In this issue

Jonathan Tobin: Defending the Right to a Jewish State

Heather Hale: Compliment your kids without giving them big heads

Megan Shauri: 10 ways you are ruining your own happiness

Carolyn Bigda: 8 Best Dividend Stocks for 2015

Kiplinger's Personal Finance editors: 7 Things You Didn't Know About Paying Off Student Loans

Samantha Olson: The Crucial Mistake 55% Of Parents Are Making At Their Baby's Bedtime

Densie Well, Ph.D., R.D. Open your eyes to yellow vegetables

The Kosher Gourmet by Megan Gordon With its colorful cache of purples and oranges and reds, COLLARD GREEN SLAW is a marvelous mood booster --- not to mention just downright delish
April 18, 2014

Rabbi Yonason Goldson: Clarifying one of the greatest philosophical conundrums in theology

Caroline B. Glick: The disappearance of US will

Megan Wallgren: 10 things I've learned from my teenagers

Lizette Borreli: Green Tea Boosts Brain Power, May Help Treat Dementia

John Ericson: Trying hard to be 'positive' but never succeeding? Blame Your Brain

The Kosher Gourmet by Julie Rothman Almondy, flourless torta del re (Italian king's cake), has royal roots, is simple to make, . . . but devour it because it's simply delicious

April 14, 2014

Rabbi Dr Naftali Brawer: Passover frees us from the tyranny of time

Greg Crosby: Passing Over Religion

Eric Schulzke: First degree: How America really recovered from a murder epidemic

Georgia Lee: When love is not enough: Teaching your kids about the realities of adult relationships

Cameron Huddleston: Freebies for Your Lawn and Garden

Gordon Pape: How you can tell if your financial adviser is setting you up for potential ruin

Dana Dovey: Up to 500,000 people die each year from hepatitis C-related liver disease. New Treatment Has Over 90% Success Rate

Justin Caba: Eating Watermelon Can Help Control High Blood Pressure

The Kosher Gourmet by Joshua E. London and Lou Marmon Don't dare pass over these Pesach picks for Manischewitz!

April 11, 2014

Rabbi Hillel Goldberg: Silence is much more than golden

Caroline B. Glick: Forgetting freedom at Passover

Susan Swann: How to value a child for who he is, not just what he does

Cameron Huddleston: 7 Financial Tasks You Should Tackle Right Now

Sandra Block and Lisa Gerstner: How to Profit From Your Passion

Susan Scutti: A Simple Blood Test Might Soon Diagnose Cancer

Chris Weller: Have A Slow Metabolism? Let Science Speed It Up For You

The Kosher Gourmet by Diane Rossen Worthington Whitefish Terrine: A French take on gefilte fish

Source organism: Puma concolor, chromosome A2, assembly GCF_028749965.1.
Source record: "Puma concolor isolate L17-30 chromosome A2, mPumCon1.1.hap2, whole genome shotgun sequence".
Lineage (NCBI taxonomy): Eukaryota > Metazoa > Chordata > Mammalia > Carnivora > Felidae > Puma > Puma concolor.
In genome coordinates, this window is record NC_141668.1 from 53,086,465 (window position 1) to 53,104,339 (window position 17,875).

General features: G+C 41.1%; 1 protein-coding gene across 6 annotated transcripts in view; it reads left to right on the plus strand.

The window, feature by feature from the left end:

April 9, 2014

Jonathan Tobin: Why Did Kerry Lie About Israeli Blame?

Samuel G. Freedman: A resolution 70 years later for a father's unsettling legacy of ashes from Dachau

Jessica Ivins: A resolution 70 years later for a father's unsettling legacy of ashes from Dachau

Kim Giles: Asking for help is not weakness

Kathy Kristof and Barbara Hoch Marcus: 7 Great Growth Israeli Stocks

Matthew Mientka: How Beans, Peas, And Chickpeas Cleanse Bad Cholesterol and Lowers Risk of Heart Disease

Sabrina Bachai: 5 At-Home Treatments For Headaches

The Kosher Gourmet by Daniel Neman Have yourself a matzo ball: The secrets bubby never told you and recipes she could have never imagined

April 8, 2014

Lori Nawyn: At Your Wit's End and Back: Finding Peace

Susan B. Garland and Rachel L. Sheedy: Strategies Married Couples Can Use to Boost Benefits

David Muhlbaum: Smart Tax Deductions Non-Itemizers Can Claim

Jill Weisenberger, M.S., R.D.N., C.D.E : Before You Lose Your Mental Edge

Dana Dovey: Coffee Drinkers Rejoice! Your Cup Of Joe Can Prevent Death From Liver Disease

Chris Weller: Electric 'Thinking Cap' Puts Your Brain Power Into High Gear

The Kosher Gourmet by Marlene Parrish A gift of hazelnuts keeps giving --- for a variety of nutty recipes: Entree, side, soup, dessert

April 4, 2014

Rabbi David Gutterman: The Word for Nothing Means Everything

Charles Krauthammer: Kerry's folly, Chapter 3

Amy Peterson: A life of love: How to build lasting relationships with your children

John Ericson: Older Women: Save Your Heart, Prevent Stroke Don't Drink Diet

John Ericson: Why 50 million Americans will still have spring allergies after taking meds

Cameron Huddleston: Best and Worst Buys of April 2014

Stacy Rapacon: Great Mutual Funds for Young Investors

Sarah Boesveld: Teacher keeps promise to mail thousands of former students letters written by their past selves

The Kosher Gourmet by Sharon Thompson Anyone can make a salad, you say. But can they make a great salad? (SECRETS, TESTED TECHNIQUES + 4 RECIPES, INCLUDING DRESSINGS)

April 2, 2014

Paul Greenberg: Death and joy in the spring

Dan Barry: Should South Carolina Jews be forced to maintain this chimney built by Germans serving the Nazis?

Mayra Bitsko: Save me! An alien took over my child's personality

Frank Clayton: Get happy: 20 scientifically proven happiness activities

Susan Scutti: It's Genetic! Obesity and the 'Carb Breakdown' Gene

Lecia Bushak: Why Hand Sanitizer May Actually Harm Your Health

Stacy Rapacon: Great Funds You Can Own for $500 or Less

Cameron Huddleston: 7 Ways to Save on Home Decor